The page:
The CONCERT-HF study launched in 2015 and is funded by the National Heart, Lung, and Blood Institute (NHLBI), part of the National Institutes of Health (NIH). This study seeks to determine whether cardiac stem cells (CSCs), either alone or in combination with mesenchymal stem cells (MSCs) derived from the bone marrow, are safe for and beneficial to people who have chronic heart failure. Despite significant medical and surgical advances, people who have chronic heart failure have very limited treatment options. As a result, they continue to experience a low quality of life, and about half will die within five years of receiving a diagnosis.
CONCERT-HF was designed as a randomized, double-blind, placebo-controlled phase II trial to enroll 144 participants from seven centers in the United States. Participants were randomly selected to receive one of four treatments: CSCs and MSCs together, CSCs alone, MSCs alone, or placebo.
Participants had tissue samples collected from their heart and bone marrow to prepare the cell-based products. These products or placebo are injected directly into each participant’s heart via a catheter. Each participant then will have regular follow-up visits—after one day, one week, one month, three months, six months, and 12 months. Tests performed during these visits will determine how the treatments may have affected the heart’s ability to pump blood.
Calls for the retraction of journal articles in related fields of cell therapy research prompted concerns about the safety and scientific foundations of the CONCERT-HF study. While none of the articles in question derives from the CONCERT-HF trial itself, out of an abundance of caution the NHLBI sought guidance from CONCERT-HF’s Data and Safety Monitoring Board (DSMB). The DSMB is an independent group of experts that periodically reviews and evaluates study data and makes recommendations to the NHLBI regarding participant safety, data integrity, and study progress. Based on their recommendation, the NHLBI paused the study on October 29, 2018, so that the safety and scientific validity of CONCERT-HF could be re-evaluated.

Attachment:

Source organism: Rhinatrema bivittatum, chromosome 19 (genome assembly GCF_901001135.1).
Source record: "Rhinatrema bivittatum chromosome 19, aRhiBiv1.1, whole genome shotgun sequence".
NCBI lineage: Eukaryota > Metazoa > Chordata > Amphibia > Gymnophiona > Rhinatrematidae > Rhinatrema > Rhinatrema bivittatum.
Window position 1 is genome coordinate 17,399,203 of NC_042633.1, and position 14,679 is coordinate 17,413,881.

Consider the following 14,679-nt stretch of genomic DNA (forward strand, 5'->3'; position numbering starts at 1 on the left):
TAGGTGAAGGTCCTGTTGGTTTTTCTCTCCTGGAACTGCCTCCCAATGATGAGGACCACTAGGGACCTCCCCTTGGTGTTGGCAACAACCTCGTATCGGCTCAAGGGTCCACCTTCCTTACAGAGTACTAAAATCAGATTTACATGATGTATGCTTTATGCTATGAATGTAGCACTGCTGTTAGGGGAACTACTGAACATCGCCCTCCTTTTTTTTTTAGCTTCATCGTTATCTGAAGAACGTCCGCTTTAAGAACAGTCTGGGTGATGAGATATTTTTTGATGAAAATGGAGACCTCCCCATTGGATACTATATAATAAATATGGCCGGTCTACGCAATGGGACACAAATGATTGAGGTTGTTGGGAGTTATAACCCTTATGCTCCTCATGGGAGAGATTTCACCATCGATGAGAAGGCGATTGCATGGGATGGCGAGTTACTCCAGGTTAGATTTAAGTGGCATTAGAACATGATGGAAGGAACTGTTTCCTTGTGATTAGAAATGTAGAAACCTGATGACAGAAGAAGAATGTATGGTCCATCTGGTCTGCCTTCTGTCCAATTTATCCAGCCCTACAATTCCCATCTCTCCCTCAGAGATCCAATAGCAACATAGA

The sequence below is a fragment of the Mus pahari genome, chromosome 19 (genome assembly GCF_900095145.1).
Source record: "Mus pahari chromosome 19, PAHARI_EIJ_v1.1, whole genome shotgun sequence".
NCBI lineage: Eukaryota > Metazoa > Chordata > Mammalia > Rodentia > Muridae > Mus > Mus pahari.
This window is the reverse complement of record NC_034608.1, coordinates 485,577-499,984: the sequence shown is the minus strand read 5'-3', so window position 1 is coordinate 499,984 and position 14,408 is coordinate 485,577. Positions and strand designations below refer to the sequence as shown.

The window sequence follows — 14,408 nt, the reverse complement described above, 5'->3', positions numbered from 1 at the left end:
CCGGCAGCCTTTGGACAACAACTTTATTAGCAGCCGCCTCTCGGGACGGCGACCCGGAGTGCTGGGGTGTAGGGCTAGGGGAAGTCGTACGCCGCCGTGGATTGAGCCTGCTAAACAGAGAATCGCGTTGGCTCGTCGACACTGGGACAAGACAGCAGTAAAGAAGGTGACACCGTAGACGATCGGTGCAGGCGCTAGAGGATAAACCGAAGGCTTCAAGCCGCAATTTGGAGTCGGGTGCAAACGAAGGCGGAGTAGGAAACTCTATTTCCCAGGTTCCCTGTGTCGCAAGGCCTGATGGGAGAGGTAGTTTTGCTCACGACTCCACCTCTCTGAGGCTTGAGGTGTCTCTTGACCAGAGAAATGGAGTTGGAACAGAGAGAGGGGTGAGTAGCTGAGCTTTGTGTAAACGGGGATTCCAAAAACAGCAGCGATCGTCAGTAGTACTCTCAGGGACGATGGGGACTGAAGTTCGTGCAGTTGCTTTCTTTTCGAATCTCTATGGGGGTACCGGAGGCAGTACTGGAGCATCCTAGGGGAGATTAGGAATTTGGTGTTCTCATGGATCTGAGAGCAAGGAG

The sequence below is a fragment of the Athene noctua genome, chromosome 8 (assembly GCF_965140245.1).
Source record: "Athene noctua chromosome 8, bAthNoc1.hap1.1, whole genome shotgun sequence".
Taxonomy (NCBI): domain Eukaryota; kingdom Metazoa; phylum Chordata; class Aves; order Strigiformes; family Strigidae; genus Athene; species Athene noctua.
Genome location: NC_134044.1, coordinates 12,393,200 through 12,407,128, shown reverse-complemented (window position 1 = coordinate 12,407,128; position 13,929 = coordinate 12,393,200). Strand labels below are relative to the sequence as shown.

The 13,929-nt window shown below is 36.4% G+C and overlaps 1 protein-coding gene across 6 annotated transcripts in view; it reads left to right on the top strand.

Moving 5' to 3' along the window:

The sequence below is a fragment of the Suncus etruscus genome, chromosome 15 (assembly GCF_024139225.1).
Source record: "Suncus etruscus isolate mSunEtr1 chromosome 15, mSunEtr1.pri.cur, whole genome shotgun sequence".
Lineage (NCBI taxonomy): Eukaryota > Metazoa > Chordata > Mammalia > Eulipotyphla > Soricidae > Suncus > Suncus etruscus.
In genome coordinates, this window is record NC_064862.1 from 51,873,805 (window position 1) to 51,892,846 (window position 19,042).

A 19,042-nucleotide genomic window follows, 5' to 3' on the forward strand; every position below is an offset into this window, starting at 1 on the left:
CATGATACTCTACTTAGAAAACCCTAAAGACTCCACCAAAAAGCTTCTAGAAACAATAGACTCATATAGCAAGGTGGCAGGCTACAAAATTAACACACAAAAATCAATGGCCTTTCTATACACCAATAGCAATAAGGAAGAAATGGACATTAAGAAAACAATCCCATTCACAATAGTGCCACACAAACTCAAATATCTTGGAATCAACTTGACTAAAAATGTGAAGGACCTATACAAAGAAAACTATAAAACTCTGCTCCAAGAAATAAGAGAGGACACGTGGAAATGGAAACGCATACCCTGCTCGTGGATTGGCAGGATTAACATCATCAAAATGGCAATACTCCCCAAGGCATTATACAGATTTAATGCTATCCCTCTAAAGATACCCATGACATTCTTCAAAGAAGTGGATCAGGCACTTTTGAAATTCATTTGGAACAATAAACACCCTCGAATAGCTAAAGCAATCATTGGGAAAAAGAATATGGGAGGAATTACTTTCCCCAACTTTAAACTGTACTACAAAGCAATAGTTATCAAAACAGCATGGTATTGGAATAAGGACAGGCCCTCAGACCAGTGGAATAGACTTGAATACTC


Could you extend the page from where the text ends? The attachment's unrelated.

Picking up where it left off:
The DSMB met on November 30, 2018, to review the scientific literature, detailed information, and reports submitted by the CONCERT-HF investigators. They concluded that the scientific basis and rationale for the CONCERT-HF study were sound, that the cell-based products administered to participants met the criteria for clinical use, and that there were no concerns related to participant safety. Therefore, the DSMB recommended that the study continue for those participants whose tissue had been collected already.
The DSMB met again on February 6, 2019, to review a more detailed report on the cell-based product manufacturing process prepared by an Independent External Expert Panel (IEEP), and to evaluate an interim analysis of study results. In light of the IEEP report, the DSMB concluded that the CONCERT-HF cell product be deemed acceptable for clinical administration to participants.
Based on the interim analysis, the DSMB determined that the data collected from the participants currently enrolled in the study who have already undergone tissue collection will likely provide sufficient information to answer the key study questions with rigor. The NHLBI accepted these recommendations.
At a regularly scheduled meeting on March 8, 2019, the DSMB had no actionable safety concerns and recommended that the study continue. Additionally, the DSMB recommended submission of another interim analysis that included 12-month efficacy and safety data. NHLBI accepted these recommendations.
At a regularly scheduled meeting on September 13, 2019, the DSMB reviewed the requested interim analysis report and recommended that the study continue. Additionally, the DSMB recommended removal of the pause on recruitment. NHLBI accepted these recommendations and determined that the study should continue without additional recruitment.
For CONCERT-HF updates please see https://www.nhlbi.nih.gov/science/concert-hf-study
December 20, 2018
After pausing the CONCERT-HF trial to...